Woman of the Week: Mme. Genevieve

 Mme Genevieve in her courtyard

Mme Genevieve in her courtyard

Yet another fine Monday and yet another fine lady. Our woman of the week today is Mme. Genevieve, one of my very close friends here in Solenzo. Genevieve or ‘Yaba’ as her grandchildren call her, is 76 years old and lives about a 5 minute bike ride away from yours truly. She is a deeply Catholic woman with a love for Jesus and all things fermented and liquid based. Though Genevieve is nearly blind, she welcomes me with a toothy smile when I get close enough for her to see me and offers me the best available chair in the courtyard. In moments one of her grand children is running off to the bar to pick us up a couple of cold beers over which we discuss women’s rights, American politics or Genevieve’s luck in the fields that year. If I'm lucky, she shows off by popping off the bottle cap with her teeth.

Genevieve is the only surviving child of her mother, who gave birth upwards of 5 times. Despite having lost her husband 8 years ago, Genevieve still works in the fields every year to produce corn and millet, a pursuit she engages in largely alone. She keeps pigs in her family courtyard, which she sells to augment her meager earnings off season. Genevieve was a primary school teacher in her youth, but after marrying, her husband quickly shut down her career and they started moving all over Burkina before settling in Solenzo. She has four children and many grand children, the youngest of which live in her courtyard and pay rent by perpetrating all kinds of mischief. These two youngsters, 10 and 8 years old, greet me peevishly when I come over and rush to take my bike so that they can ring the bell, change my gears, and  drain the batteries on my bike light.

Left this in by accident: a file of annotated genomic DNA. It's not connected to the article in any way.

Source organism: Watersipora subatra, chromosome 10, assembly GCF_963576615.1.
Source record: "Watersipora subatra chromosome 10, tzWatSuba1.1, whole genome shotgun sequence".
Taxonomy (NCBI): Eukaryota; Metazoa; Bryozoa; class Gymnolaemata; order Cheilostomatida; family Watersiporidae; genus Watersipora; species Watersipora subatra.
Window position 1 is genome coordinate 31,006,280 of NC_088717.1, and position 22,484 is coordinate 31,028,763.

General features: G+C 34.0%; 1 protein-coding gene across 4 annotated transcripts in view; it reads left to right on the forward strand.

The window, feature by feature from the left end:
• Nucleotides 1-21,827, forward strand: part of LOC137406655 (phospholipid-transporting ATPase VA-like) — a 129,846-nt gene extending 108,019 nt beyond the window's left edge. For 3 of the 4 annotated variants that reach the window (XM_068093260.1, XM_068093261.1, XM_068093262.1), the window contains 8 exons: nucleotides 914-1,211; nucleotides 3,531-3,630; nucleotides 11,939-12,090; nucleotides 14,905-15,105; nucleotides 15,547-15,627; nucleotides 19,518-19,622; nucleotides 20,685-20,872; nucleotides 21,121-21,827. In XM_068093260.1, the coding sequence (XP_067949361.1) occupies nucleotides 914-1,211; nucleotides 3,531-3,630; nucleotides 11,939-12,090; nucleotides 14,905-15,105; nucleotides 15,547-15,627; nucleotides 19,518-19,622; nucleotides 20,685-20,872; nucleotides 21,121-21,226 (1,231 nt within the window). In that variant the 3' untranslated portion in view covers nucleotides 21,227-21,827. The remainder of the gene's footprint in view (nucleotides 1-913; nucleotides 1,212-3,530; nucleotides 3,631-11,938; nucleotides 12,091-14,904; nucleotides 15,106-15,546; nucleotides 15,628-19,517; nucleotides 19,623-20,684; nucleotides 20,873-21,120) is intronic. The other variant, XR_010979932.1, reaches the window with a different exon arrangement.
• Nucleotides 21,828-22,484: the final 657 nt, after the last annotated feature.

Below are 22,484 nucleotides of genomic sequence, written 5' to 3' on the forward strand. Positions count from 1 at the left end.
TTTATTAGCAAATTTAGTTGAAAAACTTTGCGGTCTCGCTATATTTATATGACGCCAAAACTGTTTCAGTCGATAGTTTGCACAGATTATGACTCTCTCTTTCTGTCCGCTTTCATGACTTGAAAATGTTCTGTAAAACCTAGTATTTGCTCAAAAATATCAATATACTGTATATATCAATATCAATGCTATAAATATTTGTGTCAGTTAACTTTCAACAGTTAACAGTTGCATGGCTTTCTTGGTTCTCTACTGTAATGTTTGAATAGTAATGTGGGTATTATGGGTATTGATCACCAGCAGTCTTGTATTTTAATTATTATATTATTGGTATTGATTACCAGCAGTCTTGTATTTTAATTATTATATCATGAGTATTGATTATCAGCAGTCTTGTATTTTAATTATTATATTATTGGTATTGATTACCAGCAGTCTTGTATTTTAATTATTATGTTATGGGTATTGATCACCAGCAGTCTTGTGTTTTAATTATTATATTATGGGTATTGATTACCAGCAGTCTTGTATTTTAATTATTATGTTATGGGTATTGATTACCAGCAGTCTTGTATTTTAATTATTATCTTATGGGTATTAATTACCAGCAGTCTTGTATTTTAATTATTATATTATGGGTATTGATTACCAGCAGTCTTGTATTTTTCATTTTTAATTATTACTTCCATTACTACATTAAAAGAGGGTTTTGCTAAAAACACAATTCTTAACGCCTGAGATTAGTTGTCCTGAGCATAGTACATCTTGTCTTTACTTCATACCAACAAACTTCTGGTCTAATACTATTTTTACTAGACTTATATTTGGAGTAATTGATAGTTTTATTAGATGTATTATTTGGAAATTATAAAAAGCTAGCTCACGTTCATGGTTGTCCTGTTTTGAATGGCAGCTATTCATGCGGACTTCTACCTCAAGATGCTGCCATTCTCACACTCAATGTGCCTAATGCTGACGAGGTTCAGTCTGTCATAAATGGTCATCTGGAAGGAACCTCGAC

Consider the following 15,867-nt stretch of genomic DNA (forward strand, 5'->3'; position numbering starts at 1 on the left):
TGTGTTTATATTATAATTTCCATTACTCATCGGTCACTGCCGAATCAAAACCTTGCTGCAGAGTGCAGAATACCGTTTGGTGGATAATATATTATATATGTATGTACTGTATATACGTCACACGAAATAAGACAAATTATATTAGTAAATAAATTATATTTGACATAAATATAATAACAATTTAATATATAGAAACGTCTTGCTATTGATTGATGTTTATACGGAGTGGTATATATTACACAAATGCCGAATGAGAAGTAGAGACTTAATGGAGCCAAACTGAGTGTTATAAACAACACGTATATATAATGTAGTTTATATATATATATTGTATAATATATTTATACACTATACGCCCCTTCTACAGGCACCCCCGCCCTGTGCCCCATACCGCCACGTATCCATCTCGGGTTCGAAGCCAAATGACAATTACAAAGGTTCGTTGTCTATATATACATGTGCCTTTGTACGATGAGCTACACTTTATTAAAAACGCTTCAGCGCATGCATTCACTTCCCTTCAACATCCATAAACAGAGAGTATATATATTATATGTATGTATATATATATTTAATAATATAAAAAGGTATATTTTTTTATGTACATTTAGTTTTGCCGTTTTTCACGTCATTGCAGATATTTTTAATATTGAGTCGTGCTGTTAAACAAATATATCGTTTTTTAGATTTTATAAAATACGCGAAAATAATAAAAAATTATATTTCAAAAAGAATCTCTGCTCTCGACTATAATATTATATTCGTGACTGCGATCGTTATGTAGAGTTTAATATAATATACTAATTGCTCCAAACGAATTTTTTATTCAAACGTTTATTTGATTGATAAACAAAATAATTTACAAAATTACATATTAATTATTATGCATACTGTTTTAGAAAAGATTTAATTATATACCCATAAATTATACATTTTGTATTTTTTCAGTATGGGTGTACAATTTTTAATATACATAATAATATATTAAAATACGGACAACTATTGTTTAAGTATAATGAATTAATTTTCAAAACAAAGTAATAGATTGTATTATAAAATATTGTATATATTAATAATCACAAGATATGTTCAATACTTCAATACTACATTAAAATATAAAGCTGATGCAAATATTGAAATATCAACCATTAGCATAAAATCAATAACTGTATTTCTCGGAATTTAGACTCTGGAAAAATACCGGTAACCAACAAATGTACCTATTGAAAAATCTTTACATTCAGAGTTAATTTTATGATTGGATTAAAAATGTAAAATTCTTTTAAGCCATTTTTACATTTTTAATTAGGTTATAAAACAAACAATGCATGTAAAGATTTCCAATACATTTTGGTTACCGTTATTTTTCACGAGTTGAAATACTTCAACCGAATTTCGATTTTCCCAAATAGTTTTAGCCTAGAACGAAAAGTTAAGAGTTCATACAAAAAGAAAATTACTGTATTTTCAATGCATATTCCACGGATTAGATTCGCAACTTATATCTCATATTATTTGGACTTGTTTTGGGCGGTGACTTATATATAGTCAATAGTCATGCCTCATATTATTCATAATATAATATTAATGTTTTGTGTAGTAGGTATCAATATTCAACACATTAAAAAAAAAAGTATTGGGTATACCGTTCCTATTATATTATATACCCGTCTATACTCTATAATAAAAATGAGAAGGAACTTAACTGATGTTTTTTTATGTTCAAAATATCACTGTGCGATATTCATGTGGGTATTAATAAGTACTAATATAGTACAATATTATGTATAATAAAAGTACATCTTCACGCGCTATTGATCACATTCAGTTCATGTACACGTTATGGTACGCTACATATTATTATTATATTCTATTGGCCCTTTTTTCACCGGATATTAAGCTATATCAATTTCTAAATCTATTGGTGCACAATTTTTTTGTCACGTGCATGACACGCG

Despite not having much money to speak of, Genevieve always presents me with a beer when I arrive, a gesture that I thought would wear off in the first couple of months of our friendship but seems to be a ritual now. Sometimes, she will call me to come over because her daughter is preparing a special meal or slaughtering a chicken that night. Once, she biked all over Solenzo looking for me so she could deliver about two kilos of sugared peanuts that she had made for me. Mme. Genevieve gets a shout out this week not just because her generosity is unbounded, but also because she never let her husband’s death slow her down or stop her from supporting herself and her family. At the age of 76 she toils in the fields for up to 7 hours a day during the wet season, and can only be found sitting down when she has guests over. She speaks 4 languages and asks no apologies for spending time in bars and cabarets, spaces traditionally occupied and dominated by men. When I am with her, I see all the strength for which she has never been lauded, and it makes me happy even to sit beside her in silence.